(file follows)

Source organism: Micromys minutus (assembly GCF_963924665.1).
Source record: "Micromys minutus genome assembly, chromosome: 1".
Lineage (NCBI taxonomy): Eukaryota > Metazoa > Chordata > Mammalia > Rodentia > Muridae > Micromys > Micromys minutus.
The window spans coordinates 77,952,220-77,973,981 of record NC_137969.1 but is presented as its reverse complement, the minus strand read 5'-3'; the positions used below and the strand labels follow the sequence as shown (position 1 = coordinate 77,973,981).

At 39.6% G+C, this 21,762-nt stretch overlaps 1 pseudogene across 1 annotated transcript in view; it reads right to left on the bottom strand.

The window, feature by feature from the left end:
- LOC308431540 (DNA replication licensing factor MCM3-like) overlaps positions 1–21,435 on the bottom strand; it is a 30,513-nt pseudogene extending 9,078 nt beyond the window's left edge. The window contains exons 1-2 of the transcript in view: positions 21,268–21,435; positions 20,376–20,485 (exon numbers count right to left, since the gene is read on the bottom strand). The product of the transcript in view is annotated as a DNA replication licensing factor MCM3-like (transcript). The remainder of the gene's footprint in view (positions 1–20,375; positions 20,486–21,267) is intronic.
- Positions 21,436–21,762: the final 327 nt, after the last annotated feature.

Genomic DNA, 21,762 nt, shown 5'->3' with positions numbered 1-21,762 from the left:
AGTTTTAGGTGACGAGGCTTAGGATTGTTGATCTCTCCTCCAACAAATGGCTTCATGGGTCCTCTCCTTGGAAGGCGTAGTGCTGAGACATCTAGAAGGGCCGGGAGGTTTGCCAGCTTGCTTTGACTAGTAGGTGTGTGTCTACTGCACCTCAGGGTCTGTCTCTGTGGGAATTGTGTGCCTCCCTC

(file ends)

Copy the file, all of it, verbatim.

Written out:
Source organism: Micromys minutus (assembly GCF_963924665.1).
Source record: "Micromys minutus genome assembly, chromosome: 1".
Lineage (NCBI taxonomy): Eukaryota > Metazoa > Chordata > Mammalia > Rodentia > Muridae > Micromys > Micromys minutus.
The window spans coordinates 77,952,220-77,973,981 of record NC_137969.1 but is presented as its reverse complement, the minus strand read 5'-3'; the positions used below and the strand labels follow the sequence as shown (position 1 = coordinate 77,973,981).

At 39.6% G+C, this 21,762-nt stretch overlaps 1 pseudogene across 1 annotated transcript in view; it reads right to left on the bottom strand.

The window, feature by feature from the left end:
- LOC308431540 (DNA replication licensing factor MCM3-like) overlaps positions 1–21,435 on the bottom strand; it is a 30,513-nt pseudogene extending 9,078 nt beyond the window's left edge. The window contains exons 1-2 of the transcript in view: positions 21,268–21,435; positions 20,376–20,485 (exon numbers count right to left, since the gene is read on the bottom strand). The product of the transcript in view is annotated as a DNA replication licensing factor MCM3-like (transcript). The remainder of the gene's footprint in view (positions 1–20,375; positions 20,486–21,267) is intronic.
- Positions 21,436–21,762: the final 327 nt, after the last annotated feature.

Genomic DNA, 21,762 nt, shown 5'->3' with positions numbered 1-21,762 from the left:
AGTTTTAGGTGACGAGGCTTAGGATTGTTGATCTCTCCTCCAACAAATGGCTTCATGGGTCCTCTCCTTGGAAGGCGTAGTGCTGAGACATCTAGAAGGGCCGGGAGGTTTGCCAGCTTGCTTTGACTAGTAGGTGTGTGTCTACTGCACCTCAGGGTCTGTCTCTGTGGGAATTGTGTGCCTCCCTC